Thursday, February 7, 2013

Bernard Cornwell's SHARPE'S PREY #OneBookAtATime

We last saw Sharpe improbably serving as an honorary marine on board a fictional substitute for the ship that came to Admiral Nelson's rescue at a crucial stage of the sea battle at Trafalgar, a hilariously contrived plot in which to find our infantry bastard-hero but still jolly good fun. Sharpe's India adventures thus came to a rollicking closure, and Europe beckons....

As Sharpe's Prey opens, though, Europe, or at least England, has not exactly welcomed our man with open arms -- even though he came home from India a wealthy man (booty and jewels a-plenty!) and an officer to boot. If only that had been all. If only. But alas, the soap opera/shipboard romance/adultery plot that rounded out Sharpe's Trafalgar had its consequences. The upper class hasn't stayed upper by being kind to upstarts like Sharpe, after all. So it is a penniless, cranky, hopeless Sharpe whom we find wandering the streets of London, not even soldiering really as the Rifles regiment to which he was sent has the same prejudice against officers promoted from the ranks as everybody else, and they've made a quartermaster of him. We're off to battle; clean up the barracks, there's a good fellow.

Thank goodness some other good folk returned to England ahead of him, who think well of him as a man of action and effectiveness. Such is Colonel (now General) Baird, whose bacon Sharpe saved in Sharpe's Tiger (at the Siege of Seringapatam), and who, it turns out, has been looking for him for a while, for a special mission in which Sharpe shall become a secret agent!

Well, hey, honorary marine, secret agent, not that far of a leap, eh wot?

Soon Sharpe is heading off to glamorous, sunny, uh, Denmark, in the company of a mysterious half-Danish captain, on a mission to prevent the Danes from letting Napoleon have their navy to replace what he lost at Trafalgar. Pretty straightforward, right? Oh, except this captain is a complete bastard in the evil Major Dodd mode. Um. If a man is definied by the quality of his enemies, well, Sharpe is a most fascinating fellow, isn't he? And one who is never more dangerous than when he is completely screwed.

But so most of the action in this book takes place during Britain's 1807 attack on Denmark, which included a land skirmish the Danes remember as the "battle of the wooden shoes" (because so many of those fighting for the Danes were farmer/militiamen who wore those famous Danish clogs to battle) and several days of intense bombardment of the city of Copenhagen. Which is to say everything takes a bit of a darker tone, as a question that looms through the first two-thirds of the novel is whether Britain actually will bomb the city, which is full of women and children.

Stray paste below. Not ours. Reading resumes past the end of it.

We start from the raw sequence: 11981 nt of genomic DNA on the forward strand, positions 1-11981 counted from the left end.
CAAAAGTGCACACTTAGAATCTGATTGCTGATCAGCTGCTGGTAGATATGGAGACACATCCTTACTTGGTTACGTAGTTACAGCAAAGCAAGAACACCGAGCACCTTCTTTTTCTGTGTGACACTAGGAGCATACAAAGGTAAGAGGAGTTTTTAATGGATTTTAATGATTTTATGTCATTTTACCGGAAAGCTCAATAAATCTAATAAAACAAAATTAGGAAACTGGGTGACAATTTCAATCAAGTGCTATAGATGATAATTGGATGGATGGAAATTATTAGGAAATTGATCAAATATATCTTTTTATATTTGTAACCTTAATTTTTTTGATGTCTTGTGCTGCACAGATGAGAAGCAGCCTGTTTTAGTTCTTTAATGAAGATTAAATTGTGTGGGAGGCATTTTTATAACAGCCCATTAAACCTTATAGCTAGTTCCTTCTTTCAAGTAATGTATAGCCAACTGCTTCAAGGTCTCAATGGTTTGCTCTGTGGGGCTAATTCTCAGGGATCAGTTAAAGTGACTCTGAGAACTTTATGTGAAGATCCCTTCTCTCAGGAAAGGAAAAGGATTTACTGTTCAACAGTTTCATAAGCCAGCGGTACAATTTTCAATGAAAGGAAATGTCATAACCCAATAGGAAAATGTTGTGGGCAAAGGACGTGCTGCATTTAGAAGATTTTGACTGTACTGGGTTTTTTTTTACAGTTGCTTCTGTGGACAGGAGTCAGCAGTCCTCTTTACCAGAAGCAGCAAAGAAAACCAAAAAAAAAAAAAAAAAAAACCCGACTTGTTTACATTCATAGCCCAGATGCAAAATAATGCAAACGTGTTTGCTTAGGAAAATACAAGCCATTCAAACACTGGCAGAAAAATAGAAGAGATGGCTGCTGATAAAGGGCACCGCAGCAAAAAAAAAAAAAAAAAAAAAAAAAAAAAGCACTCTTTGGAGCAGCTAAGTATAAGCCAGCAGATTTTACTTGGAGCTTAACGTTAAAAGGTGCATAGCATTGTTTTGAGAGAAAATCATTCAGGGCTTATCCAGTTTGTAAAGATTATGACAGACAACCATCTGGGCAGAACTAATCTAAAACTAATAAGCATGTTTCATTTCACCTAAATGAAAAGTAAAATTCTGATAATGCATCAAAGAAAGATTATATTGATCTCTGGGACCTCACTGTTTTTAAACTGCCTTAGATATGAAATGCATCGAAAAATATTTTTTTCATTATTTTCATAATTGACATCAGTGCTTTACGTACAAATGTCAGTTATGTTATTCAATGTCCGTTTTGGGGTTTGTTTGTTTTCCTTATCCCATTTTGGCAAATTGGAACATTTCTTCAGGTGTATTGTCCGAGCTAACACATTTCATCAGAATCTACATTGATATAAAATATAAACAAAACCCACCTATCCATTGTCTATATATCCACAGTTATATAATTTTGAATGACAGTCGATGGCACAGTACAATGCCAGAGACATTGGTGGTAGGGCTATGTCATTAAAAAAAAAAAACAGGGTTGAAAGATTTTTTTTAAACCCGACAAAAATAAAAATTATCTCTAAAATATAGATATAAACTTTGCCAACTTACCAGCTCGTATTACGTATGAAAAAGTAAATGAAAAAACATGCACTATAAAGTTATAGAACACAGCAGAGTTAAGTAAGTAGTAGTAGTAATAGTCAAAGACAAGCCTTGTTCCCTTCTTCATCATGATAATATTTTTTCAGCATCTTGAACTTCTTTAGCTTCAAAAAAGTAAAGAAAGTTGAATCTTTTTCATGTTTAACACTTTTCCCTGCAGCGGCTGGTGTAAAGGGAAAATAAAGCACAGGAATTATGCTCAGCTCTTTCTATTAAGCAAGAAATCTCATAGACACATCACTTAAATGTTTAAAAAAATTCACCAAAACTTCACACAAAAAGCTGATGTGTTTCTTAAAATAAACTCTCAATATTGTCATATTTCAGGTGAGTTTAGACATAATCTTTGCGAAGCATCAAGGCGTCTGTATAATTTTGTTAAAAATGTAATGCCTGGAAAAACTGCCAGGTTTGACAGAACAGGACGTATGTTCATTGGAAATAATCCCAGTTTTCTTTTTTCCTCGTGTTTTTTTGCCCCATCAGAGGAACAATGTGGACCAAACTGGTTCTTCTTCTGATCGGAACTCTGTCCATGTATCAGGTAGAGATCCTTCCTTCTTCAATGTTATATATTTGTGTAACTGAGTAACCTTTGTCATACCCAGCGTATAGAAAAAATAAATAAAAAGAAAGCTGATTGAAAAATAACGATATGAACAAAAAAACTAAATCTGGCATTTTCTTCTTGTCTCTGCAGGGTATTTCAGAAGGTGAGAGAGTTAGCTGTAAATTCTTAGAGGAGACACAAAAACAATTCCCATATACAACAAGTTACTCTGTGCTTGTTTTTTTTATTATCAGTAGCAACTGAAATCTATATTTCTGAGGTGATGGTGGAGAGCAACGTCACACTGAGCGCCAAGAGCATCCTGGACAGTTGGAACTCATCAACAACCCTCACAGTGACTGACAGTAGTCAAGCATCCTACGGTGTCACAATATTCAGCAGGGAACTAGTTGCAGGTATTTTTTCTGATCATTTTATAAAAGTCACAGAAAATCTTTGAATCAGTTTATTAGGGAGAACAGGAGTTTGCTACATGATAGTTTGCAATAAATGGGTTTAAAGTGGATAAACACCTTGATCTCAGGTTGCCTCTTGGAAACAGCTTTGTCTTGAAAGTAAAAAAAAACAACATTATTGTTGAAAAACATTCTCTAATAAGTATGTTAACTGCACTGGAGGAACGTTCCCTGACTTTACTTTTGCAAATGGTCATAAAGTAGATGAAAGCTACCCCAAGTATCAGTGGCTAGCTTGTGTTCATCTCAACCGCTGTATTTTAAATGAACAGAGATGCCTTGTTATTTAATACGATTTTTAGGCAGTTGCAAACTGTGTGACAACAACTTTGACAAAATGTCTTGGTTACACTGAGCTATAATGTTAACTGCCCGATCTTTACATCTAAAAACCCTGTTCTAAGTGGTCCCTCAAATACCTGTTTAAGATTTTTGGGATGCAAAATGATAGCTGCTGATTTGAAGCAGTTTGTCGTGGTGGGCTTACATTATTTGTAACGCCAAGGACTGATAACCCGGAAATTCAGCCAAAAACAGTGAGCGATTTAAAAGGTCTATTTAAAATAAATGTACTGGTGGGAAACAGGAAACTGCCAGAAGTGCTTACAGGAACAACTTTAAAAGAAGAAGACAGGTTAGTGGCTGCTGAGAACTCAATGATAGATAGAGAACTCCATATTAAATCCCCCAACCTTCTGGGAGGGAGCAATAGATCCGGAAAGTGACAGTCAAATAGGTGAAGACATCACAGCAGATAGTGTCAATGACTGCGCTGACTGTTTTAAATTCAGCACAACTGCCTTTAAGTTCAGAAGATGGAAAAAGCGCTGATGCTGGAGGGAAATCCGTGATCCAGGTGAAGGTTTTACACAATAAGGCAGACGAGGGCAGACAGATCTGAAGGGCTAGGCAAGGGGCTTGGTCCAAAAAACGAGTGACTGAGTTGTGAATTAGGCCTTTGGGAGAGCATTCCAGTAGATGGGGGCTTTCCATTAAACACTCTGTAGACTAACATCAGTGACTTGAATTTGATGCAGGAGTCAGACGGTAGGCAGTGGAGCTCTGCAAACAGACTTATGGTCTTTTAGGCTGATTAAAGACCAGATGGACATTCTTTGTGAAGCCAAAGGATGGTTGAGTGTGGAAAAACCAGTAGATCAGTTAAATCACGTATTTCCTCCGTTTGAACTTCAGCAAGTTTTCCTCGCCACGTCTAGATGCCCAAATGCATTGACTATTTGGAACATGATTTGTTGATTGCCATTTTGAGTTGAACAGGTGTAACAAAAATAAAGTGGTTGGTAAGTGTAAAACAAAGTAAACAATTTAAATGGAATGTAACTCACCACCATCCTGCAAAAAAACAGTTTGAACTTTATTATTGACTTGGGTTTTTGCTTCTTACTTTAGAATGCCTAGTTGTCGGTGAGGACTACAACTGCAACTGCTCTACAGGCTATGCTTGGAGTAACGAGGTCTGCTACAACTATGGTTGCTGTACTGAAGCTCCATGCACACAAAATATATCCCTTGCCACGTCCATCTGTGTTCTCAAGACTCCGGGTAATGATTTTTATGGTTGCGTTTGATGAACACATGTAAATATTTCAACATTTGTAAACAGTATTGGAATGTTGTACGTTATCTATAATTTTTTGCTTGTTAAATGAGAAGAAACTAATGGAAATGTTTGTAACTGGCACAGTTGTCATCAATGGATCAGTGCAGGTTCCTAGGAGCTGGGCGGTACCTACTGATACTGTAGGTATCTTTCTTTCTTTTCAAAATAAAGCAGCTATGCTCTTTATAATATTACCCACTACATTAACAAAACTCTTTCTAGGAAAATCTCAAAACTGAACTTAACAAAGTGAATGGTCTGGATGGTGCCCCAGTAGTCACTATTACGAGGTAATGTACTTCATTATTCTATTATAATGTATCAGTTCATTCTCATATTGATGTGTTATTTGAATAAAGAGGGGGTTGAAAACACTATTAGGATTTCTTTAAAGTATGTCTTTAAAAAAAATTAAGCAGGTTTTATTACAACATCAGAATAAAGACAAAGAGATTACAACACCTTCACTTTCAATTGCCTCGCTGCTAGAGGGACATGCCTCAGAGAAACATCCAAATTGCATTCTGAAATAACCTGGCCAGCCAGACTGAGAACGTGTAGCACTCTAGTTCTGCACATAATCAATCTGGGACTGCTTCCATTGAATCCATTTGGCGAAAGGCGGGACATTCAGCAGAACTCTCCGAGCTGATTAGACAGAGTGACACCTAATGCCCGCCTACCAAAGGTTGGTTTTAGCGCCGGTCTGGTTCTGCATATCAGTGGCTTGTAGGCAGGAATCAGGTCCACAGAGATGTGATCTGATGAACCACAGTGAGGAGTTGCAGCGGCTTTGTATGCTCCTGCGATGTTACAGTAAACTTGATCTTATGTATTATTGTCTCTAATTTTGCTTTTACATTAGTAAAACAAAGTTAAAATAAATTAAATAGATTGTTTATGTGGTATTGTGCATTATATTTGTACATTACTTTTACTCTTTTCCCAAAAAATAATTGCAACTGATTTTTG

I don't recall Sharpe or anyone else worrying so much about civilian bystanders in India.

The bombing campaign itself -- shells and mortar rounds fired from huge wallowing British "bomb ships" in Copenhagen's outer harbor -- is described in harrowing detail, enough so to where it might make some readers queasy (as might depictions of how a spymaster gets interrogated by French agents. Pliers and teeth are involved. Ack). There are no strategic maneuvers to trace out on a map here; it's just brute force and siege warfare. It ain't pretty, but that's the way it was, and is. As Sharpe observes to himself as he sails away from the scene of his latest strange adventures, it's a soldier's world, and Sharpe is a soldier, and while he had plenty on his conscience before his Scandinavian tour, he's learned there was plenty more where that came from, and more still to come, for soon he'll be off to the Peninsula (as in Spain and Portugal) and even more war!

Lord, I do love Sharpe. Reading about him that is. I don't think I'd want to meet him in person. No. No, that wouldn't be very nice at all.

No comments:

Post a Comment

Sorry about the CAPTCHA, guys, but without it I was getting 4-5 comment spams an hour.